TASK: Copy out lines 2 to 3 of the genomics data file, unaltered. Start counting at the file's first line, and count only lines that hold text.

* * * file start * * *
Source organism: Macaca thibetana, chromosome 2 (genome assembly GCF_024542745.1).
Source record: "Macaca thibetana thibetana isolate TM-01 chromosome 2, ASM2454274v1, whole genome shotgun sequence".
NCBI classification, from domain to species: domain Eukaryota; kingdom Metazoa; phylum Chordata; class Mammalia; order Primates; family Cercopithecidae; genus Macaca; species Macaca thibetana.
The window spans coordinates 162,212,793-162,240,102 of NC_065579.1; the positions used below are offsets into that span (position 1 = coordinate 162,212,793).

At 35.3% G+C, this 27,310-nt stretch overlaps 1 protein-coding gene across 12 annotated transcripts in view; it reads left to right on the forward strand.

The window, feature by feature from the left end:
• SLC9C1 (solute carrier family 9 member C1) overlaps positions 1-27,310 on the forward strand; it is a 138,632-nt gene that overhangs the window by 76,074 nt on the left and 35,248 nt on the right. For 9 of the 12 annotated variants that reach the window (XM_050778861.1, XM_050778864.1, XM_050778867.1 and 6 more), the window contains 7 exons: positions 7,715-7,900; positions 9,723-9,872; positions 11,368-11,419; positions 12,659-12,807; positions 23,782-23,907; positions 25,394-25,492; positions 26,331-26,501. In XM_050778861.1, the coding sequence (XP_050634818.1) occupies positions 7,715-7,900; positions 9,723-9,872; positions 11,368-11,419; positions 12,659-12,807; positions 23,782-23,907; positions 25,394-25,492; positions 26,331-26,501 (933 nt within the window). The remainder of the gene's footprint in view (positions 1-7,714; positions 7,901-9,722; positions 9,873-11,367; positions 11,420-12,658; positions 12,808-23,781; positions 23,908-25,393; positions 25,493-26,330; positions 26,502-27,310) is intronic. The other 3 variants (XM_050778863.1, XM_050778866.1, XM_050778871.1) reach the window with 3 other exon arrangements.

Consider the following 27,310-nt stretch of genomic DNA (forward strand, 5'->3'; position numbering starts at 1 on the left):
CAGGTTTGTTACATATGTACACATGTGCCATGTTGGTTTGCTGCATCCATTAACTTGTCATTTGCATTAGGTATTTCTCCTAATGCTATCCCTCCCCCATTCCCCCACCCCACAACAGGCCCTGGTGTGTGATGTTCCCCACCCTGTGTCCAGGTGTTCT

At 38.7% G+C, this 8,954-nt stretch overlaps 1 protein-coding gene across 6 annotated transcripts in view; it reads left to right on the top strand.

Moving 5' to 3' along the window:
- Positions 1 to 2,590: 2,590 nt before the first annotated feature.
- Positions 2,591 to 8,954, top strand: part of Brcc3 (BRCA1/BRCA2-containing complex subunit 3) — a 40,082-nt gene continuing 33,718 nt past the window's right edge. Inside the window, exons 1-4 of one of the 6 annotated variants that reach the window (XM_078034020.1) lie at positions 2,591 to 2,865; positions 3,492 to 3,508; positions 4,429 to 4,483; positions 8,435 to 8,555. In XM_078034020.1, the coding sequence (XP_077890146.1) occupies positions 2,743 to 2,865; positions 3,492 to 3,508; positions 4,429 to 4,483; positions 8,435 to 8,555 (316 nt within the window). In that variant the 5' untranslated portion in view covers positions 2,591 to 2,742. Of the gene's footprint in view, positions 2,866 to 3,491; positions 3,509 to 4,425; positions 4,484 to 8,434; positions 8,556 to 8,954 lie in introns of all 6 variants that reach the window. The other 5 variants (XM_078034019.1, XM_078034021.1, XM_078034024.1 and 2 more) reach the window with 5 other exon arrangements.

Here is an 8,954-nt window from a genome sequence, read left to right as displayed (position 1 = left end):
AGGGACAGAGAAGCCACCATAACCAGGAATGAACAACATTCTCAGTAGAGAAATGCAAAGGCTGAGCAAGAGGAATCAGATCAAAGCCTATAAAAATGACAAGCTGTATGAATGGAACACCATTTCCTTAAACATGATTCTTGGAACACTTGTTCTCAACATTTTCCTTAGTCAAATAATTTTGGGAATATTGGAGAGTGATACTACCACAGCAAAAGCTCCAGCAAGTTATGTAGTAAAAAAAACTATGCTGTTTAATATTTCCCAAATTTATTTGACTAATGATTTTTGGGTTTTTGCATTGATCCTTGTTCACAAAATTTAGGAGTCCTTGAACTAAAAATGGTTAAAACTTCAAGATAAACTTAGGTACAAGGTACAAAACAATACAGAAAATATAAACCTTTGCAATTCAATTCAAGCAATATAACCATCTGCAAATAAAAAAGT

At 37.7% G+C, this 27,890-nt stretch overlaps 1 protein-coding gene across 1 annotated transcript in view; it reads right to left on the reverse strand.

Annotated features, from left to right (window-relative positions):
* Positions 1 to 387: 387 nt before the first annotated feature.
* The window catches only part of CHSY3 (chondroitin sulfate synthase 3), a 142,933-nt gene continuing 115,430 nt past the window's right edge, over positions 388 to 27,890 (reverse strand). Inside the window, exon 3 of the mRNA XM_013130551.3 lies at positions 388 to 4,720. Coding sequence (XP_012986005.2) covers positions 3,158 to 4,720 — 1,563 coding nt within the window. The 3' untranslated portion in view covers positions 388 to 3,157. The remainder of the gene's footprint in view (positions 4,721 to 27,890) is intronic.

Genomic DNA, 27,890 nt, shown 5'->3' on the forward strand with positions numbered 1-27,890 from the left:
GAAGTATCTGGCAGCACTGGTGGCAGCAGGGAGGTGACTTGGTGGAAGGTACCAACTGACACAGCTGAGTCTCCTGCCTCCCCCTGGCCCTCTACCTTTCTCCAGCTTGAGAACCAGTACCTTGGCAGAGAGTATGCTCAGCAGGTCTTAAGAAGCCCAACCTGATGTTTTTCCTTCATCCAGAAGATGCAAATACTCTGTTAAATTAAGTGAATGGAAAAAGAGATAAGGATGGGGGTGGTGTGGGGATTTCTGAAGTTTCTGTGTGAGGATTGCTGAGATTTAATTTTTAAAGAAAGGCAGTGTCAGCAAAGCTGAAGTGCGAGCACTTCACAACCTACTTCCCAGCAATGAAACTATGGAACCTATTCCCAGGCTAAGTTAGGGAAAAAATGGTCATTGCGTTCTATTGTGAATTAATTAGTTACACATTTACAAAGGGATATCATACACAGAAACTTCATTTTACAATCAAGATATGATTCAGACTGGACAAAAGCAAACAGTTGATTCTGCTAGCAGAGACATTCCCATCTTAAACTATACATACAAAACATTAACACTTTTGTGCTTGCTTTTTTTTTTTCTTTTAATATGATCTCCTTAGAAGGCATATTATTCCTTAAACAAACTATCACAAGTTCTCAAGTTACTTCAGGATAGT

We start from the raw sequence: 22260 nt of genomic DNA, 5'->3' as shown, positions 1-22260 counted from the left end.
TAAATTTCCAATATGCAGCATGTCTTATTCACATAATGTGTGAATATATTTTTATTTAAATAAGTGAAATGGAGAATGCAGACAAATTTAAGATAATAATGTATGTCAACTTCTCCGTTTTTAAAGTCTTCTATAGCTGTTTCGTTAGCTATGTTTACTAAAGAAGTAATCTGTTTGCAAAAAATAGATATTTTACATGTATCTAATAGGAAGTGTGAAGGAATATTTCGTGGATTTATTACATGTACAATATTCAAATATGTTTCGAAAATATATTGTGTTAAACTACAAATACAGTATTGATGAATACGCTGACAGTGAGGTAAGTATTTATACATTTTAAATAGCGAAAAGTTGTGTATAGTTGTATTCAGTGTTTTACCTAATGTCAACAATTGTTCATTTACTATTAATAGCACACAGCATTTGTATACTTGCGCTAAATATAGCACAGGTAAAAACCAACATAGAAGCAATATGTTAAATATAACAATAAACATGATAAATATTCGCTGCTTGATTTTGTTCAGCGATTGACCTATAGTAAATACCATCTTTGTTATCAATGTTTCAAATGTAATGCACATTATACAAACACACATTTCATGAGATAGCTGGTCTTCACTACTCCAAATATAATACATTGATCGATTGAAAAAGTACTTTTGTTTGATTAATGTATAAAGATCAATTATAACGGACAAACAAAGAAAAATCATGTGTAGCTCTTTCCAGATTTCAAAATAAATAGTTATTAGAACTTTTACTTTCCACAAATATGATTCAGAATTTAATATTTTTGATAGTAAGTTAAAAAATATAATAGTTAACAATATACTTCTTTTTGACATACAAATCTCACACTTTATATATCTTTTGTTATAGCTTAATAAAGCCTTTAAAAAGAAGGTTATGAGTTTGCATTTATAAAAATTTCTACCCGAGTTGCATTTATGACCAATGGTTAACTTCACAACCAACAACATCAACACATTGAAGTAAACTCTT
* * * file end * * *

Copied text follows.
Source record: "Macaca thibetana thibetana isolate TM-01 chromosome 2, ASM2454274v1, whole genome shotgun sequence".
NCBI classification, from domain to species: domain Eukaryota; kingdom Metazoa; phylum Chordata; class Mammalia; order Primates; family Cercopithecidae; genus Macaca; species Macaca thibetana.